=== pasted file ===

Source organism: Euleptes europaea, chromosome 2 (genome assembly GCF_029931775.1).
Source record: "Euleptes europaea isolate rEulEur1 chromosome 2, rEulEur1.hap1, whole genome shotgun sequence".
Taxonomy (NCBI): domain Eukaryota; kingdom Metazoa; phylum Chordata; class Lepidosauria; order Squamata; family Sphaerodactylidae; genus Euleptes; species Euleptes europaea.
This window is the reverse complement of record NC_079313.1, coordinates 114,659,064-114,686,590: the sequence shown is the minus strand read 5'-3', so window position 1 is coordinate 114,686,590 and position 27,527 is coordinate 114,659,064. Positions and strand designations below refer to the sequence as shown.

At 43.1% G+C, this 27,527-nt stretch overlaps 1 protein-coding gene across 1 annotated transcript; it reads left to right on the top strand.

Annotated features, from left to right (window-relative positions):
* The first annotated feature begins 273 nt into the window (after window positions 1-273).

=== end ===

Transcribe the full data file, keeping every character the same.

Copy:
Source organism: Euleptes europaea, chromosome 2 (genome assembly GCF_029931775.1).
Source record: "Euleptes europaea isolate rEulEur1 chromosome 2, rEulEur1.hap1, whole genome shotgun sequence".
Taxonomy (NCBI): domain Eukaryota; kingdom Metazoa; phylum Chordata; class Lepidosauria; order Squamata; family Sphaerodactylidae; genus Euleptes; species Euleptes europaea.
This window is the reverse complement of record NC_079313.1, coordinates 114,659,064-114,686,590: the sequence shown is the minus strand read 5'-3', so window position 1 is coordinate 114,686,590 and position 27,527 is coordinate 114,659,064. Positions and strand designations below refer to the sequence as shown.

At 43.1% G+C, this 27,527-nt stretch overlaps 1 protein-coding gene across 1 annotated transcript; it reads left to right on the top strand.

Annotated features, from left to right (window-relative positions):
* The first annotated feature begins 273 nt into the window (after window positions 1-273).